Two books simultaneously. Given my choices, I likely need my head examined. I’m reading Unlikeable, Ed Stein’s latest book about Hilary Clinton, about the personality and behaviors of one impossible woman. I make no secret that her character, history, and political machinations seem to me to be the least of what this country needs. Not uplifting, unkind in the extreme, what resembles the banshee of the universe. The other book is Planet Woman, a sci fi of romance by Judith Rook. This is a complicated story with characters that grab and hold on. Circe is a planet that thinks. There’s a concept! Lewis, an envoy, and Tethyn, his escort are the main characters. Their story is worth the read, taking me along in the author’s imagination without feeling her in the background creating.
What’s on my mind, perpetually now, is the world of agents. Their theme seems to be how hard they work, how busy they are, and how hard memoir is to sell. I must be very odd. Memoir is my fave read. Each of us has a story. Some are real grabbers, with hair raising experiences, horrendous topics, seat of the pants rides. But for seasoning, I opt for slower paced, gentler stories of growing up on a farm, with parents that anchor their kids, deliver quieter messages that don’t have my hair on fire. Sprinkle some of that on my corn flakes, or park me on the deck on a lazy afternoon, a glass of soft chardonnay next to me and I can blow a whole afternoon tripping with kids discovering the countryside, no fear of stalking monsters.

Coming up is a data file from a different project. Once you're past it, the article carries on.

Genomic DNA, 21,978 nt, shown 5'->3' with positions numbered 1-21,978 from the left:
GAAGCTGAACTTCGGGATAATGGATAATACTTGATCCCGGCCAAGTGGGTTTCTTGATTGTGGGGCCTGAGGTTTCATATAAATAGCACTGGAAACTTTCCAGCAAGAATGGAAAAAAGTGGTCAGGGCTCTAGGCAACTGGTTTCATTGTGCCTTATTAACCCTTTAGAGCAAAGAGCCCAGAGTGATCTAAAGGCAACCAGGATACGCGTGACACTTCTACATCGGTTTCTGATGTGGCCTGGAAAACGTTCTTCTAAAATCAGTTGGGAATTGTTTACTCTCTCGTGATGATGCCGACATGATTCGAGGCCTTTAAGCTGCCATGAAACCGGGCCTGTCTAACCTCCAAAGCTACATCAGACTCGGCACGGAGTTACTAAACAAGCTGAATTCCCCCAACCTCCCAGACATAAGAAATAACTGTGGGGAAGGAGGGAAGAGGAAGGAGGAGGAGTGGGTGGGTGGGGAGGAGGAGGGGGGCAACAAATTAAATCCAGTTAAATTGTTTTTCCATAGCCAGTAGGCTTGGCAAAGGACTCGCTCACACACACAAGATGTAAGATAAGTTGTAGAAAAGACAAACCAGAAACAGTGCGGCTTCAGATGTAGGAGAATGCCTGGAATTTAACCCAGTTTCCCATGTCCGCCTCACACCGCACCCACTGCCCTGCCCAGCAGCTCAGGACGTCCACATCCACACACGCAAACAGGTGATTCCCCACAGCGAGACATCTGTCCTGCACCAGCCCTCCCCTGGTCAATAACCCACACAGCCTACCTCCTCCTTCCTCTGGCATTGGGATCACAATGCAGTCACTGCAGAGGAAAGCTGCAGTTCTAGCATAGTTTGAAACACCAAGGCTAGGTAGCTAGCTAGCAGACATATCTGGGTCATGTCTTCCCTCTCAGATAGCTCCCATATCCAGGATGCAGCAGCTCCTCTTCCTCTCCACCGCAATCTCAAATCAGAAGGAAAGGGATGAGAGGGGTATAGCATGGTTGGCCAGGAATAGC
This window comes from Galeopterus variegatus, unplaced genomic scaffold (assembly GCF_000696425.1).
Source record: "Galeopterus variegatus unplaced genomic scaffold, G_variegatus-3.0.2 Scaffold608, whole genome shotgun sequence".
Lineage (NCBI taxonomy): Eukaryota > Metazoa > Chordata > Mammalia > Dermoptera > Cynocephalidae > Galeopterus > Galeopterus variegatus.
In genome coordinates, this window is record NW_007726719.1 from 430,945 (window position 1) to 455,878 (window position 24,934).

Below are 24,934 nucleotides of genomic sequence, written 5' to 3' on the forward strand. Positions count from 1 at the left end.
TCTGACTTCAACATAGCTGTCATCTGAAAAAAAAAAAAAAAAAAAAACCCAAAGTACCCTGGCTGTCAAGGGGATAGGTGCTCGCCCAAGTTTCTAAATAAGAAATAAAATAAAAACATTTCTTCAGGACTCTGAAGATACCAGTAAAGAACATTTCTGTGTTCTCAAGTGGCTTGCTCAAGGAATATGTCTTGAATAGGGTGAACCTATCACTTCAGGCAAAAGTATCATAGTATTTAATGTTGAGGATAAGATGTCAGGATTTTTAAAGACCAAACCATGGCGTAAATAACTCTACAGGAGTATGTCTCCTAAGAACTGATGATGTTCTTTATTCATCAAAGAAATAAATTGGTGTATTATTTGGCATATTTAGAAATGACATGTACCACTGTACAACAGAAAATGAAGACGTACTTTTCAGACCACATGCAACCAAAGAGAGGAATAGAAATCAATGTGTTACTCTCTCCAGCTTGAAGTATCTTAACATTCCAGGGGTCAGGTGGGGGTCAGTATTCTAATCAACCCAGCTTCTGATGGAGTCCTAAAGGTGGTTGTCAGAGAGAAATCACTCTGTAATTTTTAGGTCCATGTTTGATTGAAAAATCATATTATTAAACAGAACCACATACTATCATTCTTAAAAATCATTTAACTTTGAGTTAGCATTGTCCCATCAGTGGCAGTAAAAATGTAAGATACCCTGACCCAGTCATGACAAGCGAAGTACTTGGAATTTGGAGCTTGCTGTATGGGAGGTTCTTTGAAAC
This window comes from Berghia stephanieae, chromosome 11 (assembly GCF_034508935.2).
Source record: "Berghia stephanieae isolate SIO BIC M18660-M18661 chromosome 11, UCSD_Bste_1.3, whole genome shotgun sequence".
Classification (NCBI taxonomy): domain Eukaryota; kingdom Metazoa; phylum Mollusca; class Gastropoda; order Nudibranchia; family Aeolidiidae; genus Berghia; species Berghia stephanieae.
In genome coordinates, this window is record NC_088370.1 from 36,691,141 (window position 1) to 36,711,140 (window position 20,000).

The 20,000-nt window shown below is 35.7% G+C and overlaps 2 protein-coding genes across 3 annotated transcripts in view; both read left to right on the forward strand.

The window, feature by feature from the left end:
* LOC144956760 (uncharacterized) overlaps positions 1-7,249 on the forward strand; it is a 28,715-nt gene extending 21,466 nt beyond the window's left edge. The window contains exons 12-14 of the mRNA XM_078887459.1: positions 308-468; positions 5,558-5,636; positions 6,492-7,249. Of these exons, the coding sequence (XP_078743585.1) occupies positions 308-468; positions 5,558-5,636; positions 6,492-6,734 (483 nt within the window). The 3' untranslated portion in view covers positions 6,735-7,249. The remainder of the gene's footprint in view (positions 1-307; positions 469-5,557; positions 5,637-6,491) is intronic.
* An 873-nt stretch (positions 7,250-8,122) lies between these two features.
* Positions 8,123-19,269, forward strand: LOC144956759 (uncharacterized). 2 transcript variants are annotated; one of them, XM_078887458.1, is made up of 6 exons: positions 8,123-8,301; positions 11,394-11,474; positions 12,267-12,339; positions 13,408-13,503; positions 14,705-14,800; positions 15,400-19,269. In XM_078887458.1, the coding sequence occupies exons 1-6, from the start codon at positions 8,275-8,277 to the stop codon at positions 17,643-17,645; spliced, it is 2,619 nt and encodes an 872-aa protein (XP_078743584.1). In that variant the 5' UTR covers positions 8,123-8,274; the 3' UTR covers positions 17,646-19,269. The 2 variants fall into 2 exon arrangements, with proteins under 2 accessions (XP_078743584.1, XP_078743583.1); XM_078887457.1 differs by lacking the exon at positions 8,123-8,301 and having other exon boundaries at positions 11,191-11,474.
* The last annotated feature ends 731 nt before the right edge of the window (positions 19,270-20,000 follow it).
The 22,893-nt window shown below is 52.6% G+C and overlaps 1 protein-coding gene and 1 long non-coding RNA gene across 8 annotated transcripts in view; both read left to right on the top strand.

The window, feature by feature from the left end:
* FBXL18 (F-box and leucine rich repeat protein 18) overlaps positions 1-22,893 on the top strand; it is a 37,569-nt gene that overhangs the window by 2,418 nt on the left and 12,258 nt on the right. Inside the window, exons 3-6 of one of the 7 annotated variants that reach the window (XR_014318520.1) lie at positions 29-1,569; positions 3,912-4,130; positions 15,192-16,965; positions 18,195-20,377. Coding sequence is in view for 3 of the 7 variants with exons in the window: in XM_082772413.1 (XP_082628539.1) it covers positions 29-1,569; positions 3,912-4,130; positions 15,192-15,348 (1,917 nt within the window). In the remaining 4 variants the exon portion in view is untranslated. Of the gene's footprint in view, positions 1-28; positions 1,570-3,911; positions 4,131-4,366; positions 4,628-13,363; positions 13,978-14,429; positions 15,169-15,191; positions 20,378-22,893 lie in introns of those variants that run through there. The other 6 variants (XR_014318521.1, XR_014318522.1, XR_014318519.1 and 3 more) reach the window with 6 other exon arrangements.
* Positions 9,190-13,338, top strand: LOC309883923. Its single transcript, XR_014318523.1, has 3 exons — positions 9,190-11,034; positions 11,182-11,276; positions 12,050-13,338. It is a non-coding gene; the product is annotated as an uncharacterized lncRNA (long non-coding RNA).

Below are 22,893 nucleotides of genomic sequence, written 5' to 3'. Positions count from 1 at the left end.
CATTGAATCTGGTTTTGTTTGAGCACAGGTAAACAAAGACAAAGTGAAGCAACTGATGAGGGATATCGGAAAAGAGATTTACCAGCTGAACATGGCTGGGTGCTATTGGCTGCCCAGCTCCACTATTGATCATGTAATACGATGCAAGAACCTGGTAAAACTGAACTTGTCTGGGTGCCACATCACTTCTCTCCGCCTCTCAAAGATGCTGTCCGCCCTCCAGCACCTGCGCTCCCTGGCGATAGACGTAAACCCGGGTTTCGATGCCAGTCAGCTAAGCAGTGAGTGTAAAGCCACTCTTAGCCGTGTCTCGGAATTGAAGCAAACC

Folks, today everyone works hard. Dawdling through one’s job is long gone. Hard work, often without reward, is the way we roll. Downsizing has been the dictate for some time, with not enough employees to do all the work, with everyone returning home to collapse on the sofa and hope to get into their jammies before bedtime. Get over it.
Agents reject my memoir with the preamble that those are a hard sell. They tell me across the board that they must feel passion about a story before they can sell it. Some of them ask for a query while dismissing queries as just something that says the writer can write a letter. ( I agree with that). And then reject based on the query. ‘splain that.
Some of them ask for a few chapters. So I send them faves. A wounded soldier lying in his own blood for three days among the dead, waiting to die seems to be a yawn. Because it’s WW2, a war an agent considered passe and too long ago. Her words. Or a gaggle of kids seeking daily adventure in miles of alfalfa fields. Too bucolic. Discovery of nectar within a honeysuckle flower could mean eating a whole bush, and we did, my brother and I, but there is no passion in that. Who would care?
Writing about a time past, in a setting rare now, is apparently boring. It is not told in a boring way. I’ll take you there but you must want to go. I read that agents read a proposal, which follows a query, and if you are blessed and the stars are aligned, will ask for the manuscript. (That happened for me once, and early, but was eventually rejected because it would take too much time and staff to get to market. This was a small agency, likely lacking enough contacts to do the job.
The method is this: read to find a reason to reject. When you can’t and simply must read the book, it’s a win. I actually understand that negative approach. Add to that, well I love it but the marketplace won’t. This is the up and down history of memoir.
Like buying a convertible instead of an SUV you really want, it is required that you buy into this child whose story covers a myriad of issues. In a period you want to read about. I understand that because I simply can’t get myself into stories of the 1920’s. Even the clothes of the era make me turn up my nose. A writer can’t control those things. In the end? You must want to know.